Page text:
Ventura Squid Fleet returns to Ventura Harbor Village

All of the squid seiner slips are occupied with some vessels

Cooler water temperatures and other favorable sea conditions have returned the Ventura Squid Fleet to the Ventura Harbor Village. In late October and early November squid landings are increasing. They are currently averaging over 500 tons per day.

All of the squid seiner* slips are occupied with some vessels even rotating in a shared slip arrangement.

All three squid offloading companies are currently in full operation with individual seiner vessels making squid landings at the Ventura Harbor Fish Pier daily, Monday through Friday.

One vessel, Ocean Angel II, made a landing the second week of November of 100 tons of squid. At $1,000 a ton this vessel received a $100,000 payday. The Port District receives $7.99 for each ton off-loaded by the squid companies.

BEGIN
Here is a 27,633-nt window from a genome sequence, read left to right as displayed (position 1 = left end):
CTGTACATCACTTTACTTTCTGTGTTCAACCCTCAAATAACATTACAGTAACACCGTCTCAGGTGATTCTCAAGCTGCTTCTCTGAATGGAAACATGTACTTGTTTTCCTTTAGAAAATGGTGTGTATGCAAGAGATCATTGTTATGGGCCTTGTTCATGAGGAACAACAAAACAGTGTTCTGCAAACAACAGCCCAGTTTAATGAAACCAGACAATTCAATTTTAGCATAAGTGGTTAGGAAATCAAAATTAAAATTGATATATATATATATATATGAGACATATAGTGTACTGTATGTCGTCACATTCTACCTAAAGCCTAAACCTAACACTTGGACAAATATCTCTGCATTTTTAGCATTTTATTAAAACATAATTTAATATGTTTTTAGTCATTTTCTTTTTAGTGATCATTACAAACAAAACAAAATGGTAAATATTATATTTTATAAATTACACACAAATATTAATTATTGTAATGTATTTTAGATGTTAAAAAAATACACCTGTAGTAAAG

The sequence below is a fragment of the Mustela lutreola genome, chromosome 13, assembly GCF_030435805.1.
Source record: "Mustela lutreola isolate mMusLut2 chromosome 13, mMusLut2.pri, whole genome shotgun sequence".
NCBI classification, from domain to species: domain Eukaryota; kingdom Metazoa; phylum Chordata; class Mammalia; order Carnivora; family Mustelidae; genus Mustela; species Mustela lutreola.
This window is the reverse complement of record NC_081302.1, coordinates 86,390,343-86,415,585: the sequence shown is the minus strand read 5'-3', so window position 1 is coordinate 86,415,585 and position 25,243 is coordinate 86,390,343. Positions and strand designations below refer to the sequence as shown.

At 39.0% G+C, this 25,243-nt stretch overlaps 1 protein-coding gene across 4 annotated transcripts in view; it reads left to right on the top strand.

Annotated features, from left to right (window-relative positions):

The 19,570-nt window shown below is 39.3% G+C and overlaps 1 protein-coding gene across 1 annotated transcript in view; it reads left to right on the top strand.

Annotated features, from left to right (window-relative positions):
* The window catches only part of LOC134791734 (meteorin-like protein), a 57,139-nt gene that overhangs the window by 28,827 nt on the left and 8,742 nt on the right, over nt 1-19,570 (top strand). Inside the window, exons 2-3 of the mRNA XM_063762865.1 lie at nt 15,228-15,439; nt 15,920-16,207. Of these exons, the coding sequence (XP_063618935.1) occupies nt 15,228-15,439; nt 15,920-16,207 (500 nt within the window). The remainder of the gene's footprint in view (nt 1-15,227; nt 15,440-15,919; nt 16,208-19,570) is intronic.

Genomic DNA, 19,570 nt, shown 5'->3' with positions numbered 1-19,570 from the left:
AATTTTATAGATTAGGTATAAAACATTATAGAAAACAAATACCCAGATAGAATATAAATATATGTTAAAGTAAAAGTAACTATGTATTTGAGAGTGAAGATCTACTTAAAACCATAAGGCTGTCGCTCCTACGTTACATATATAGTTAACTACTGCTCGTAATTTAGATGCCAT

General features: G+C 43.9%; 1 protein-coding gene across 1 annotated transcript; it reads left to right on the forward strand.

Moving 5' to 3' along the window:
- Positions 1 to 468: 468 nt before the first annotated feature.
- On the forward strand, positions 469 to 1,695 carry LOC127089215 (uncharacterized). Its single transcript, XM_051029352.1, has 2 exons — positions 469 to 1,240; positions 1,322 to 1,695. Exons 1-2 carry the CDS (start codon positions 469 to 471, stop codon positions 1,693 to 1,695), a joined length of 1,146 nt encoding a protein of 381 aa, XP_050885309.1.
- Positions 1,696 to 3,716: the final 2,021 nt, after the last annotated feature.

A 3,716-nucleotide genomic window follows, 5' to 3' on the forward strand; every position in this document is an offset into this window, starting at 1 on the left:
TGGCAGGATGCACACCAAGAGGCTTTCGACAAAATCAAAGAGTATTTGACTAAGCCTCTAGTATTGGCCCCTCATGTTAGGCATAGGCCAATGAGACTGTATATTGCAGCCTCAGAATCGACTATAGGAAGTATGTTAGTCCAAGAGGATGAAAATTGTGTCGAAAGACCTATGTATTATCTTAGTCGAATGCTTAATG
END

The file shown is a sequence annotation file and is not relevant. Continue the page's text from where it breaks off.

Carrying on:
News of the Ocean Angel II landing has resulted in an enormous number of requests for seiner moorage in the harbor which unfortunately they cannot accommodate.

The previous three squid seasons proved largely disappointing for California with small individual vessel loads and missed quotas.

The current squid landings are re-igniting enthusiasm among the fishermen and delighting visitors to Ventura Harbor who can observe the vessels arriving into the harbor and the activity of the squid being off-loaded from the Ventura Harbor Village Promenade.

Frank Locklear
Manager, Ventura Harbor Village Marina, Commercial Fisheries and Technology
“The Ventura Harbor Village welcomes the return of squid to the area. The presence of the squid fishermen and their vessels paint a colorful maritime picture of the harbor. Please come visit the Ventura Harbor Village and enjoy all the wonderful food, activities, sights and sounds that the Ventura Harbor provides.”

*Seine (/seɪn/ SAYN) fishing (or seine-haul fishing) is a method of fishing that employs a seine or dragnet. A seine is a fishing net that hangs vertically in the water with its bottom edge held down by weights and its top edge buoyed by floats. Seine nets can be deployed from the shore as a beach seine, or from a boat.Boats deploying seine nets are known as seiners.

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